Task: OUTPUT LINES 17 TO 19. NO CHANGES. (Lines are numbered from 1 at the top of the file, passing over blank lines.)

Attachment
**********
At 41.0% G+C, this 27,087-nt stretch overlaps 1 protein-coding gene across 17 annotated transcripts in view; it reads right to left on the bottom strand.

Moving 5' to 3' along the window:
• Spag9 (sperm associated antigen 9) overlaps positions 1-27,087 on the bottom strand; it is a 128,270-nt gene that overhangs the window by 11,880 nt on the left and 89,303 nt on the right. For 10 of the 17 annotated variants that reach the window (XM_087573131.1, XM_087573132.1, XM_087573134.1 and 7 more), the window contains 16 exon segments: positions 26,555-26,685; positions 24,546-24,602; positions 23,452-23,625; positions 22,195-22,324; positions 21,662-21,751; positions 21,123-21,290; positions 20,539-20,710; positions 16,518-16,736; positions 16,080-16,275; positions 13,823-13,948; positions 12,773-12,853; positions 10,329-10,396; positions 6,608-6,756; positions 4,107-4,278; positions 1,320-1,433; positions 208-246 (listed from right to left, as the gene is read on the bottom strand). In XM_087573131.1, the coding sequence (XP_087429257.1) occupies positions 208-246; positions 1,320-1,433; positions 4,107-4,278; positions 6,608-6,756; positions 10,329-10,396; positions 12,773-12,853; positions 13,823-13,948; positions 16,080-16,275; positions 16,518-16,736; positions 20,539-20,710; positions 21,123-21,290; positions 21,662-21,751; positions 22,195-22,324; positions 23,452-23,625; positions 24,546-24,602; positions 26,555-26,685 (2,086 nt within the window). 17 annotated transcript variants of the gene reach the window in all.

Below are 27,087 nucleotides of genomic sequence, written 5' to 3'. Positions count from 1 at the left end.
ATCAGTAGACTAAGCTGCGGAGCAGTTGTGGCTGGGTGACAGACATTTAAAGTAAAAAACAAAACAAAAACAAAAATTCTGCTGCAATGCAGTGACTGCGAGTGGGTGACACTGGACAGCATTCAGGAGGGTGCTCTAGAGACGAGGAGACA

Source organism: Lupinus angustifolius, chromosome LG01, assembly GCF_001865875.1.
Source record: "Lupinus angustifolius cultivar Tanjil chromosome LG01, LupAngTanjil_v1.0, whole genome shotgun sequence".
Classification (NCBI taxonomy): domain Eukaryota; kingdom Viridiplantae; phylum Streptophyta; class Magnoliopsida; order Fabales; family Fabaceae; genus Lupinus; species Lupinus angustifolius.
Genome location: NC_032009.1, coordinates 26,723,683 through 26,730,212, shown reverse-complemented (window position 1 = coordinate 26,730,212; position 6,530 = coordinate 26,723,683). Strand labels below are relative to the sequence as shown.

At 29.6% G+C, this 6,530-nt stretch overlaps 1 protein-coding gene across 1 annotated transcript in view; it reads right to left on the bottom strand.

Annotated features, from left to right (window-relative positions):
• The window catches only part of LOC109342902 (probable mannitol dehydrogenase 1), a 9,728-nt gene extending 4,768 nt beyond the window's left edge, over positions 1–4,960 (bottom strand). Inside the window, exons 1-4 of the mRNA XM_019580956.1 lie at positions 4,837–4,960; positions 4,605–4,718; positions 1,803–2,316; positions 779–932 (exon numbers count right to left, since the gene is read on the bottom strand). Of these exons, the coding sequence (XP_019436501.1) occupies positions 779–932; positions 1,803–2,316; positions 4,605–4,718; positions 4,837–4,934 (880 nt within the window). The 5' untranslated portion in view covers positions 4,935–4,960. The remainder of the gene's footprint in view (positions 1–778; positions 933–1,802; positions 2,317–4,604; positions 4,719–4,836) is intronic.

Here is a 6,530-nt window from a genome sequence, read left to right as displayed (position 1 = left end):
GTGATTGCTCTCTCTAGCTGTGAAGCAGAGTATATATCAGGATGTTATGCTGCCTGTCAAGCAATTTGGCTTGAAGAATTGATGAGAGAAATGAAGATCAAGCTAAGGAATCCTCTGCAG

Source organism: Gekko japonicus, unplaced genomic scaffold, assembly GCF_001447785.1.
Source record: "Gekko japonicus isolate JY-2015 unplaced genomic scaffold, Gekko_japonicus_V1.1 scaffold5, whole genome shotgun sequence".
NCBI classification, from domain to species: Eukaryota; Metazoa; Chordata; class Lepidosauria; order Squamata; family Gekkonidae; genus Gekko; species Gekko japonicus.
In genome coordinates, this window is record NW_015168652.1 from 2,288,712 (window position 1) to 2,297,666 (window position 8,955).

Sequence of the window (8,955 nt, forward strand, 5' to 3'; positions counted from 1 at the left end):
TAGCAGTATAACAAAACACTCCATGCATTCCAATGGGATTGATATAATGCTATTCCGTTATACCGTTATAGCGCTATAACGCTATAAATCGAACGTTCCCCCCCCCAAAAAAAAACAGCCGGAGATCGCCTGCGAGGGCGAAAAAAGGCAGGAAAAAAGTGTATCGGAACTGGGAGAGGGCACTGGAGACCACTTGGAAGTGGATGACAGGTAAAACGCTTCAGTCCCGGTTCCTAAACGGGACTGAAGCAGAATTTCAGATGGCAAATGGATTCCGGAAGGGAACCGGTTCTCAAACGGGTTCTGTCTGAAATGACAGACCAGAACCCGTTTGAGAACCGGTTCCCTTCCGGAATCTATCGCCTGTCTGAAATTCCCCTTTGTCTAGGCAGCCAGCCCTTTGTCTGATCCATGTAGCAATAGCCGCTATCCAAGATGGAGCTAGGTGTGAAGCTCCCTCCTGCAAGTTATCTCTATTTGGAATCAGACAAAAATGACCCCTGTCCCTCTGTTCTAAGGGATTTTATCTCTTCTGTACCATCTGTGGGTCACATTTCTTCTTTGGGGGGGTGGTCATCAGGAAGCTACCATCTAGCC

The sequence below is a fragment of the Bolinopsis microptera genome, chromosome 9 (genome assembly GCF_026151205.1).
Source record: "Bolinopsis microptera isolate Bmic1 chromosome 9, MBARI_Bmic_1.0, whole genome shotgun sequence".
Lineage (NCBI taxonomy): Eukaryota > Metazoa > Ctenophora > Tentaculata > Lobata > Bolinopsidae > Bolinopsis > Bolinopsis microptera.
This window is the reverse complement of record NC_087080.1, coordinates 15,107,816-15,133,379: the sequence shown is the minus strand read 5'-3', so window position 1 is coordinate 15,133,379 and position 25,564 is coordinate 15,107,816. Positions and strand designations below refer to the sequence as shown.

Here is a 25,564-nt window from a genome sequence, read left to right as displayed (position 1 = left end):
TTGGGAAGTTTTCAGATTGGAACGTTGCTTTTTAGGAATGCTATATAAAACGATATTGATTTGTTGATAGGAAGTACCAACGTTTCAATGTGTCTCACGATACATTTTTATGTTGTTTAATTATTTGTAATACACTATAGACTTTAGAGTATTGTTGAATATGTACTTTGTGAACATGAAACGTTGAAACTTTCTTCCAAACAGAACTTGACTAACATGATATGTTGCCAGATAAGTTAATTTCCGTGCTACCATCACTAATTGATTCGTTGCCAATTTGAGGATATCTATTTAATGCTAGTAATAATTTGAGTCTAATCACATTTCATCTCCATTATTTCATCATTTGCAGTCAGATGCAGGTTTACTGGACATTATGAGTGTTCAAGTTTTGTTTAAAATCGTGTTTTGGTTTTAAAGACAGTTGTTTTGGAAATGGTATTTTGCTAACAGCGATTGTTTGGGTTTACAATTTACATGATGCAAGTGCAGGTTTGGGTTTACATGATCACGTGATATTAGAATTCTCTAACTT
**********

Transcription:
NCBI classification, from domain to species: Eukaryota; Metazoa; Chordata; class Lepidosauria; order Squamata; family Gekkonidae; genus Gekko; species Gekko japonicus.
In genome coordinates, this window is record NW_015168652.1 from 2,288,712 (window position 1) to 2,297,666 (window position 8,955).

Sequence of the window (8,955 nt, forward strand, 5' to 3'; positions counted from 1 at the left end):